Great Plains Celebrates 45 Years of Success

An intense gleam of growth and prosperity is clearly defined at Great Plains Manufacturing, as the huge employer eyes a firmer foothold in Salina and north-central Kansas. The equipment maker turns 45 years old on April 1, and aims to fill escalating needs in the farming, dairy, construction and landscaping industries, feeding markets domestically and abroad.

“There is an amazingly bright future for Great Plains,” said Linda Salem, the company’s CEO and President.

Started with the vision of founder Roy Applequist and the development of a folding box seeding drill in April 1976, the company grew and expanded through several decades until it was sold to Kubota Tractor Corporation in July 2016.

A major global brand, Kubota has sealed its commitment to the north-central Kansas region, encouraging Great Plains Manufacturing to continue to invest millions of dollars in a number of plants in Salina and vicinity.

The company sports a growing and diverse line of innovative products that envelope and embrace huge sectors of industry.

Stealing a line from Chris Lane’s country music hit song Great Plains has “some Big, Big Plans,” with exploding production and jobs in these parts.

“Kubota bought Great Plains to grow it,” said David Disberger, GPM executive vice president.

“Georgia, Kansas City, Texas and Salina are the four strategic growth locations for the company,” he said.

Headquartered at 1525 E. North Street in Salina, Great Plains has agreed to become the North American center for construction equipment manufacturing and the home for the worldwide research and development design center for compact track loaders, (CTLs).

“There will be compact track loaders, and by phase three we’ll be making other construction equipment as well,” Linda Salem said. “We’re moving CTLs from the Asia-Pacific, localizing what was previously produced overseas.” Kubota demand for the CTL to be made in Salina, has exceeded its own original forecast by 25 percent, company officials said, and they’re already in talks about production increases beyond that number.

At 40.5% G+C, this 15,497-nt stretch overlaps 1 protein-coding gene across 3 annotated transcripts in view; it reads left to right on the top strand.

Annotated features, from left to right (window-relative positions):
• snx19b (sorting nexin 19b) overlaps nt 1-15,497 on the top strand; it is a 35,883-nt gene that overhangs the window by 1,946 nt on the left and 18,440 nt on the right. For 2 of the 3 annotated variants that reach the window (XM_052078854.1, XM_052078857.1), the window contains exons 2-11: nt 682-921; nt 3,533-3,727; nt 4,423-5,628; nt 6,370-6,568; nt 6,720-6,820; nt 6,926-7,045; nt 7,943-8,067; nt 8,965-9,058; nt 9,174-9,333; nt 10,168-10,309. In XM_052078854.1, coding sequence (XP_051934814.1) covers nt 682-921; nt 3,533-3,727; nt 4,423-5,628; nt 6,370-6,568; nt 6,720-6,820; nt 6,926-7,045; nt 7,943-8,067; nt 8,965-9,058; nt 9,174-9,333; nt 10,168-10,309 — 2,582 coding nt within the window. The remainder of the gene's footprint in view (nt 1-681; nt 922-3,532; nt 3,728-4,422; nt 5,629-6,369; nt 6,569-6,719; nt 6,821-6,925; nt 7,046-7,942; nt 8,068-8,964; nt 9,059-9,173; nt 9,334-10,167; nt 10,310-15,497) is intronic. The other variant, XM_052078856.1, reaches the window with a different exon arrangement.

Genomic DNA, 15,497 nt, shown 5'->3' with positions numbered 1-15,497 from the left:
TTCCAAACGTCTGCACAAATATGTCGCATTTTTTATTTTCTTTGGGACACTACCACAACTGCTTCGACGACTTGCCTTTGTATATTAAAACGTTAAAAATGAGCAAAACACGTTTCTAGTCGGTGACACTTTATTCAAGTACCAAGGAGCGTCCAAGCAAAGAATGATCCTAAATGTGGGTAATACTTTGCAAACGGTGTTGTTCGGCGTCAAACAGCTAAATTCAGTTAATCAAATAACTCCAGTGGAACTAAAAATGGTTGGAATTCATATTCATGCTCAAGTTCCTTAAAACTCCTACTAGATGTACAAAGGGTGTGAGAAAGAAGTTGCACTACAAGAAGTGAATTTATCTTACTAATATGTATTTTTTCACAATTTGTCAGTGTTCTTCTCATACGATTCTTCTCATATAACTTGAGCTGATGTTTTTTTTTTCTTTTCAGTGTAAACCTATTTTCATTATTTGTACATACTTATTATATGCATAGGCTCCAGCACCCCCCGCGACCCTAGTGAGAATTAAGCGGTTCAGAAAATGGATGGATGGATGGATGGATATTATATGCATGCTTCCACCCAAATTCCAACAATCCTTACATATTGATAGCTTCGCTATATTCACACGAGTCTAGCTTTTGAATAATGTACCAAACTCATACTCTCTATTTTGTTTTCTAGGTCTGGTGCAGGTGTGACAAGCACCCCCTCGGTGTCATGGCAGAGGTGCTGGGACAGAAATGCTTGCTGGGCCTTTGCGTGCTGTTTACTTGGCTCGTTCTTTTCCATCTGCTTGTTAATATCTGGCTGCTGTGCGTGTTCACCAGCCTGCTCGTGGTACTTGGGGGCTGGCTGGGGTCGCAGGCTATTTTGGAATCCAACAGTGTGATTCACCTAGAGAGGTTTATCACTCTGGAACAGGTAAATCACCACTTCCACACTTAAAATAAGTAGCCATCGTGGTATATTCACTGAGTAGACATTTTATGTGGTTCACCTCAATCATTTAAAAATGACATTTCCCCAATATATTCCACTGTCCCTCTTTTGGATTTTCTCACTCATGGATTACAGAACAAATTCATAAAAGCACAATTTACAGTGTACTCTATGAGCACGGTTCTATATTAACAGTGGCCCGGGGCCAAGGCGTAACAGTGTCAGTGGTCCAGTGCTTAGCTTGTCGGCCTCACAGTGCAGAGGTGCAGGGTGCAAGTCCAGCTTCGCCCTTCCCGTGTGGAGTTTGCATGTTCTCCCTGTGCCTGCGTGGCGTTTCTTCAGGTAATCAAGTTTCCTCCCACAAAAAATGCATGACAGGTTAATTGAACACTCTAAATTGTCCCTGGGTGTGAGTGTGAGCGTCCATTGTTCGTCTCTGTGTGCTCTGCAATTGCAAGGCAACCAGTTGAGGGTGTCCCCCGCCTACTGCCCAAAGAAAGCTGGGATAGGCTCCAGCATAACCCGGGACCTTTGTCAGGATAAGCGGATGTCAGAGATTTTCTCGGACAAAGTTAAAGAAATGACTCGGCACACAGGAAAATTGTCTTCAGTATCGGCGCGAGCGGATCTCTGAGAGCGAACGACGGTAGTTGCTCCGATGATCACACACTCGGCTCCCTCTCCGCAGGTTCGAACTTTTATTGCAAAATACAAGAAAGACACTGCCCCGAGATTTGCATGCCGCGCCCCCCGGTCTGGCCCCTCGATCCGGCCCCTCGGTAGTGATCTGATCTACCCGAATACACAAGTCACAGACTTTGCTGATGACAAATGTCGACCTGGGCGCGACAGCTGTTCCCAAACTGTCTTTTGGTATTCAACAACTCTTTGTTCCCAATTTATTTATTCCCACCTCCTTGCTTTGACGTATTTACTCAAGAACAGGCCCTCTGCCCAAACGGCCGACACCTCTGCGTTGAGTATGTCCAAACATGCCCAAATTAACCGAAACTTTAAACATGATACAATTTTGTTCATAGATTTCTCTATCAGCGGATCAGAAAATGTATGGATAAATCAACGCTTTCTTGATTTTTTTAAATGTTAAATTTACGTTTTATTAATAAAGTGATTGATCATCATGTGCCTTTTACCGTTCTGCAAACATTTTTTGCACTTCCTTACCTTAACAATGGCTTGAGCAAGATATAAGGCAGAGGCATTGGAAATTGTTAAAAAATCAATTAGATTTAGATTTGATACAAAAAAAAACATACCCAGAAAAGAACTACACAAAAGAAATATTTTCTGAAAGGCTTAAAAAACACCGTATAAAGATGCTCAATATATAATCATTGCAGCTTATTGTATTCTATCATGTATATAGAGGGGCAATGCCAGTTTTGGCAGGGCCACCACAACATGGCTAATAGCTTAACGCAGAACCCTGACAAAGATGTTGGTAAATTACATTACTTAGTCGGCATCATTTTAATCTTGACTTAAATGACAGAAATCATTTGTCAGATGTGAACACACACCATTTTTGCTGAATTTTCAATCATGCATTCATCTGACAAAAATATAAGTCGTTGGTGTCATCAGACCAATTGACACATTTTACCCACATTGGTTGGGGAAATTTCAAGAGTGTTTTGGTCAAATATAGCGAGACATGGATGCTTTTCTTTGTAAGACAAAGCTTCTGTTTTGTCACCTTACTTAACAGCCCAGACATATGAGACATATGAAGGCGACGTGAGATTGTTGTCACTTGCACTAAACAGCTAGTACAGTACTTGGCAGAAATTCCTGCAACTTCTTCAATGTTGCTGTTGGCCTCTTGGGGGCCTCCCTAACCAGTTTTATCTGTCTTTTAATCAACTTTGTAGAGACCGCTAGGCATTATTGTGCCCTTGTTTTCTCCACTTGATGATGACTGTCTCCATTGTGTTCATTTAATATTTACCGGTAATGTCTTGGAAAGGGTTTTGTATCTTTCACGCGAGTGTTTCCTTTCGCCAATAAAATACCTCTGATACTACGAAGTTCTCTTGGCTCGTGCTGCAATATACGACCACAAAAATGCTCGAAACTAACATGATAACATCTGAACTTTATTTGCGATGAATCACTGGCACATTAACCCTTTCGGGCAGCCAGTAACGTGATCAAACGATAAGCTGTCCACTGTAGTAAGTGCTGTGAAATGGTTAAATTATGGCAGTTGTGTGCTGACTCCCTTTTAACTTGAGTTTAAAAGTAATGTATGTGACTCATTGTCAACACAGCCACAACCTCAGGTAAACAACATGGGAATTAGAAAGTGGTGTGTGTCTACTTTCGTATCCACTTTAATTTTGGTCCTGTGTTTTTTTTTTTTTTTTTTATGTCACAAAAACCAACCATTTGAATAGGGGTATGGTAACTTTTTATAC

Great Plains Manufacturing has entered into a contract to purchase a 750,000-square-foot building in Salina — the Signify Building on the south end of town — to house this production.

“This is a company to get behind,” Disberger said, “and it’s family centric with strong values. We respect family values.”

Salem has coached many leaders on those core elements.

“Our employees’ wellbeing is important to us,” she said. “People are the cornerstone of our success and an extension of our family.”

The company is a proud supporter of the local communities it serves, and an ever-expanding list of customers, she added.

However, Great Plains can’t do it alone. The company that has opened markets all over the United States and many spots on the globe, needs people to fill job openings beyond the 1,700 already employed, infrastructure and space to manufacture a growing portfolio of products.

The company desires a partnership with the communities it serves, where leaders are eager to add utilities, education, support housing expansions and prepare to welcome new workers now through 2030. Projections have GPM growing by 450 to 2,110 workers by 2025, with continued growth to 2,310 employees by 2030.

“That may even be low. It’s impressive,” Disberger said.

But planning for this expansion must go beyond the Great Plains conference rooms.

“Our local community leaders don’t yet fully understand our vision,” Disberger said. “Salina needs a call to action. We’ve got to take this growth more seriously, and really focus on housing needs to allow for growth.”

Great Plains endeavors to “be a valuable partner with the communities we work in,” Salem said — Salina, Tipton, Ellsworth, Assaria, Kipp, Abilene and Enterprise.

“We need to let people know that if you’re looking for a job, and many will be available at all levels, these towns can be your home,” Disberger said.

Great Plains/Kubota’s future is hinged to “a well-balanced, diversified business model built on different industries with expectations of withstanding market cycles,” Salem said.

For example, Land Pride’s continuous growth, albeit with seasonal flows have fit nicely with Great Plains Ag Division’s seasonal flows. Counterbalances are built in.

Each division has its product strengths and there are new product lines being added in each.

Great Plains Ag continues to manufacture implements for seed placements (drills and planters) and seedbed preparation and soil management. Now the Ag Division is into hay and forage products, such as round balers.

Land Pride persists in expanding attachments aligned with Kubota tractors and construction machines.

The company pursues “innovative products that exceeds the needs and expectations of customers,” Disberger said.

The Land Pride division projects another record-breaking year in revenues. Great Plains Ag has escalating revenue levels as well. Historically, when one division slows, another picks up slack, Salem said, and thanks to the added product balance of power construction equipment, expectations for stable overall business are high.

Great Plains Manufacturing is committed to investing millions of dollars into remodeling and adding on to its regional facilities and equipment.

An average investment per year for the past few years exceeds $14 million in the plants outside of Salina and $9 million within Salina, not including the new construction equipment building, where plans are immense. But there are challenges.

“Success will be very dependent on attracting workers to our company and to our communities,” Salem said. “With the community working together with industry right here in the nation’s midsection, big goals will come to fruition, and the next 45 years will be as successful as the first.”